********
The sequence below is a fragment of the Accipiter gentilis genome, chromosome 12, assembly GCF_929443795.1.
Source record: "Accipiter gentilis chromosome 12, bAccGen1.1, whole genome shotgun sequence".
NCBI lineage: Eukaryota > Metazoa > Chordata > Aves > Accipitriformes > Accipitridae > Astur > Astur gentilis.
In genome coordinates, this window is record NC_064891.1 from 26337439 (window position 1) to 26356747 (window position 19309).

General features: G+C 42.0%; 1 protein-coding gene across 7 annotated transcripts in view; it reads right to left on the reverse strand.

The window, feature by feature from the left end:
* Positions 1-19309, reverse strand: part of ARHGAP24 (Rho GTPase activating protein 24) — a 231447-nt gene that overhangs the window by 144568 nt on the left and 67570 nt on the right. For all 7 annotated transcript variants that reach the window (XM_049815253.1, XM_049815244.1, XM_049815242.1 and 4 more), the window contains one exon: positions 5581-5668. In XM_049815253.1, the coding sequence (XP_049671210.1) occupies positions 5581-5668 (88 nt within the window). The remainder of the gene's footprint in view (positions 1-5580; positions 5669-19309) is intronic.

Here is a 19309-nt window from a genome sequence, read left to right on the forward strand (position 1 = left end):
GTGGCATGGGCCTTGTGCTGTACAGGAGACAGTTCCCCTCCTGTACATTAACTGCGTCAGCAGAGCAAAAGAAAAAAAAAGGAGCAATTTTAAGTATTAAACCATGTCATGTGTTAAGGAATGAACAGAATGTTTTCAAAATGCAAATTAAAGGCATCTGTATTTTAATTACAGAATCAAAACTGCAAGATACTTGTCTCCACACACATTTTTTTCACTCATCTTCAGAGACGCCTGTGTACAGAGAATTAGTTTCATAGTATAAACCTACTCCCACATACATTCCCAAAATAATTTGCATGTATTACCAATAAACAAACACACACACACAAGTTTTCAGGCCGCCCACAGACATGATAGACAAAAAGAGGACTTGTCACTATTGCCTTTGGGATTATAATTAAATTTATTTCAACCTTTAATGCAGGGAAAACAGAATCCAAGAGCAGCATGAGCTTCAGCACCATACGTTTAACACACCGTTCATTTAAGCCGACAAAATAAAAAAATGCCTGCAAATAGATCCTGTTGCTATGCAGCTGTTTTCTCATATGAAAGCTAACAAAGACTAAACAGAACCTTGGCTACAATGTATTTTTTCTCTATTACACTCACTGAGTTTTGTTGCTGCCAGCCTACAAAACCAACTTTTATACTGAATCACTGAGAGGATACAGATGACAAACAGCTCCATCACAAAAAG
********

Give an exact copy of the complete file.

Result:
The sequence below is a fragment of the Accipiter gentilis genome, chromosome 12, assembly GCF_929443795.1.
Source record: "Accipiter gentilis chromosome 12, bAccGen1.1, whole genome shotgun sequence".
NCBI lineage: Eukaryota > Metazoa > Chordata > Aves > Accipitriformes > Accipitridae > Astur > Astur gentilis.
In genome coordinates, this window is record NC_064891.1 from 26337439 (window position 1) to 26356747 (window position 19309).

General features: G+C 42.0%; 1 protein-coding gene across 7 annotated transcripts in view; it reads right to left on the reverse strand.

The window, feature by feature from the left end:
* Positions 1-19309, reverse strand: part of ARHGAP24 (Rho GTPase activating protein 24) — a 231447-nt gene that overhangs the window by 144568 nt on the left and 67570 nt on the right. For all 7 annotated transcript variants that reach the window (XM_049815253.1, XM_049815244.1, XM_049815242.1 and 4 more), the window contains one exon: positions 5581-5668. In XM_049815253.1, the coding sequence (XP_049671210.1) occupies positions 5581-5668 (88 nt within the window). The remainder of the gene's footprint in view (positions 1-5580; positions 5669-19309) is intronic.

Here is a 19309-nt window from a genome sequence, read left to right on the forward strand (position 1 = left end):
GTGGCATGGGCCTTGTGCTGTACAGGAGACAGTTCCCCTCCTGTACATTAACTGCGTCAGCAGAGCAAAAGAAAAAAAAAGGAGCAATTTTAAGTATTAAACCATGTCATGTGTTAAGGAATGAACAGAATGTTTTCAAAATGCAAATTAAAGGCATCTGTATTTTAATTACAGAATCAAAACTGCAAGATACTTGTCTCCACACACATTTTTTTCACTCATCTTCAGAGACGCCTGTGTACAGAGAATTAGTTTCATAGTATAAACCTACTCCCACATACATTCCCAAAATAATTTGCATGTATTACCAATAAACAAACACACACACACAAGTTTTCAGGCCGCCCACAGACATGATAGACAAAAAGAGGACTTGTCACTATTGCCTTTGGGATTATAATTAAATTTATTTCAACCTTTAATGCAGGGAAAACAGAATCCAAGAGCAGCATGAGCTTCAGCACCATACGTTTAACACACCGTTCATTTAAGCCGACAAAATAAAAAAATGCCTGCAAATAGATCCTGTTGCTATGCAGCTGTTTTCTCATATGAAAGCTAACAAAGACTAAACAGAACCTTGGCTACAATGTATTTTTTCTCTATTACACTCACTGAGTTTTGTTGCTGCCAGCCTACAAAACCAACTTTTATACTGAATCACTGAGAGGATACAGATGACAAACAGCTCCATCACAAAAAG